The evolution of prosocial and antisocial competitive behaviour and the emergence of prosocial and antisocial leadership styles
AffiliationCentre for Compassion Research and Training College of Health and Social Care Research Centre, University of Derby
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AbstractEvolutionary analysis focuses on how genes build organisms with different strategies for engaging and solving life’s challenges of survival and reproduction. One of those challenges is competing with conspecifics for limited resources including reproductive opportunities. This article will suggest that there is now good evidence for considering two dimensions of social competition. First, we will label antisocial strategies, to the extent that they tend to be self-focused, threat sensitive and aggressive, as well as using tactics of bulling, threatening, intimidating or even injuring/killing competitors. Their strategic goal is to stimulate fear-inhibition, flight or submissive compliance in subordinates. Such strategies turn off and inhibit care and affiliative social interactions and motivation and they can be enacted by parents, teachers and leaders. The social signals emitted stimulate various aspects of threat processing in recipients, create stressful and highly stratified groups with a range of detrimental psychological and physiological effects. Second, in contrast, prosocial strategies seek to create relaxed and secure social interactions that enable sharing, cooperative and mutually supportive and beneficial relationships. The friendly and low/no threat social signals emitted in friendly cooperative and affiliative relationships stimulate physiological systems (e.g., oxytocin, the vagus parasympathetic system) that down regulates threat processing, enhances the immune system, facilitates frontal cortical processes and general wellbeing. This article reviews the literature pertaining to the evidence for these two dimensions of social engagement.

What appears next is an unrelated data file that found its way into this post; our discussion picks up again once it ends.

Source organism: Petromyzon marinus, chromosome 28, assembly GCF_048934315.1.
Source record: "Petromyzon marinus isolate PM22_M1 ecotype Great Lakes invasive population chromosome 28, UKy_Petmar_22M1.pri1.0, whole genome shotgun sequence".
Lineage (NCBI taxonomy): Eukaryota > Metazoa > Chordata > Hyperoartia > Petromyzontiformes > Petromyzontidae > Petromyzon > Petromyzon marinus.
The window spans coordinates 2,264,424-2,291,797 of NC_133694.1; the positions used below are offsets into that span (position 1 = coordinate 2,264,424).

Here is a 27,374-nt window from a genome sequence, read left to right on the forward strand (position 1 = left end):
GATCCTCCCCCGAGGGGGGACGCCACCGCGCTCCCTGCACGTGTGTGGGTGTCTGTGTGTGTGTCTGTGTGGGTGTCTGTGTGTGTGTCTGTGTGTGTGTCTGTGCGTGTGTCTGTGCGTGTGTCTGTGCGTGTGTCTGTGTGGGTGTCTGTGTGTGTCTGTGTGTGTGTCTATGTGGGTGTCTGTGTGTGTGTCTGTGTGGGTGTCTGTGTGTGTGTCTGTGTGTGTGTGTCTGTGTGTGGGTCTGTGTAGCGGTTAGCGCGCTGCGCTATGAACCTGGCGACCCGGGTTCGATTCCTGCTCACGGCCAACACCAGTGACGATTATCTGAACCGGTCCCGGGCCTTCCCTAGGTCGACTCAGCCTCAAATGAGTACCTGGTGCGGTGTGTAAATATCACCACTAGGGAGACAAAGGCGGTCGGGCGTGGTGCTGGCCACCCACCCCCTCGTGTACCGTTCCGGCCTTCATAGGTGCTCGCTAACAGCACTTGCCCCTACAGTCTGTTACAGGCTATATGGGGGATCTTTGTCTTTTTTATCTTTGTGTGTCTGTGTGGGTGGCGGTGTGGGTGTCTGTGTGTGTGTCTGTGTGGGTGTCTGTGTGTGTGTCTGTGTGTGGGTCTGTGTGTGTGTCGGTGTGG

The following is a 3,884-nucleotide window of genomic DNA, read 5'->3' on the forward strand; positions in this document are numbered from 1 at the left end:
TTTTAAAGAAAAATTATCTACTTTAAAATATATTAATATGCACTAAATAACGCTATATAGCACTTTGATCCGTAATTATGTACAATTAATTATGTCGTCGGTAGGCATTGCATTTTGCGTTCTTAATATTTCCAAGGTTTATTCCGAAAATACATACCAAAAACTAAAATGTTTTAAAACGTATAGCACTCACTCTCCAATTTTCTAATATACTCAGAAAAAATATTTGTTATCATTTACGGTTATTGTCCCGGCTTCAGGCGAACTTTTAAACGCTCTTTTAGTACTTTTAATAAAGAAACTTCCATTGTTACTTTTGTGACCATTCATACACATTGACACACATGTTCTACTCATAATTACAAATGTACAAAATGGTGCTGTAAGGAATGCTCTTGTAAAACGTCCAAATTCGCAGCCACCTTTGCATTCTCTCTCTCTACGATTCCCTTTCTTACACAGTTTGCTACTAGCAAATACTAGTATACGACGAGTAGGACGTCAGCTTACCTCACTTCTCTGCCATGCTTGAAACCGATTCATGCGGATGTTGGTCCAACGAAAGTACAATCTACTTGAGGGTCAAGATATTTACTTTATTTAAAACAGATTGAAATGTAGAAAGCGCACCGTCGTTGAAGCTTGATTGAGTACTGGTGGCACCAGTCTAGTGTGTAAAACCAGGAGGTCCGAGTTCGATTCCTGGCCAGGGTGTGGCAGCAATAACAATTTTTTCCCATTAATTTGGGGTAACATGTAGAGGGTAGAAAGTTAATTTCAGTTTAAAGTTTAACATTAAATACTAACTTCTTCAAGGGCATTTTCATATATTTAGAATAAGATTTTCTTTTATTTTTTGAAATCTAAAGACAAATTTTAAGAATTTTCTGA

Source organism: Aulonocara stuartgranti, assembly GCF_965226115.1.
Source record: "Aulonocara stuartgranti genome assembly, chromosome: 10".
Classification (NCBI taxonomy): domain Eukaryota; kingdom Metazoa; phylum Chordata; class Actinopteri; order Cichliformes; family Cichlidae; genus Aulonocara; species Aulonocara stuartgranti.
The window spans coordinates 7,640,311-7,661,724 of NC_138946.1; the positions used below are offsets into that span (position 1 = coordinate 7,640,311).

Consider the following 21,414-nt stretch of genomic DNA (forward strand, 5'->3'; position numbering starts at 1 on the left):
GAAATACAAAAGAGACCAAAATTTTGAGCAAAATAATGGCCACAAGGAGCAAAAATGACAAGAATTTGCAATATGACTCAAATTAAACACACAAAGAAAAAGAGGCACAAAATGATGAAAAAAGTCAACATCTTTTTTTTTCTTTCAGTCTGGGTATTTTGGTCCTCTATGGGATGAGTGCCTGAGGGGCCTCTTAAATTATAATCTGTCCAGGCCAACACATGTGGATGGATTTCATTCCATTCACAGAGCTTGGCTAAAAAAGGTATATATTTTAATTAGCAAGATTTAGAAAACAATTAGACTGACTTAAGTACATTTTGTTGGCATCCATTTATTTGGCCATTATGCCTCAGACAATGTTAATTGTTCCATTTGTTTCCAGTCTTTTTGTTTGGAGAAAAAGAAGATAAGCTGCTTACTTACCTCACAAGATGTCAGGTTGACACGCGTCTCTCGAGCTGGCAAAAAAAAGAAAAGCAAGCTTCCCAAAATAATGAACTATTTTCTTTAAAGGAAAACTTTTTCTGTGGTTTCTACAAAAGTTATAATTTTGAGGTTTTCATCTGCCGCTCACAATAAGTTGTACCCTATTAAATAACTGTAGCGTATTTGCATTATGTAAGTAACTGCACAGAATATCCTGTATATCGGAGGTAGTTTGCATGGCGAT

CitationGilbert, P. and Basran, J., (2019). 'The evolution of prosocial and antisocial competitive behaviour and the emergence of prosocial and antisocial leadership styles'. Frontiers in Psychology, 9, pp, 1-19. DOI: 10.3389/fpsyg.2019.00610.
JournalFrontiers in Psychology
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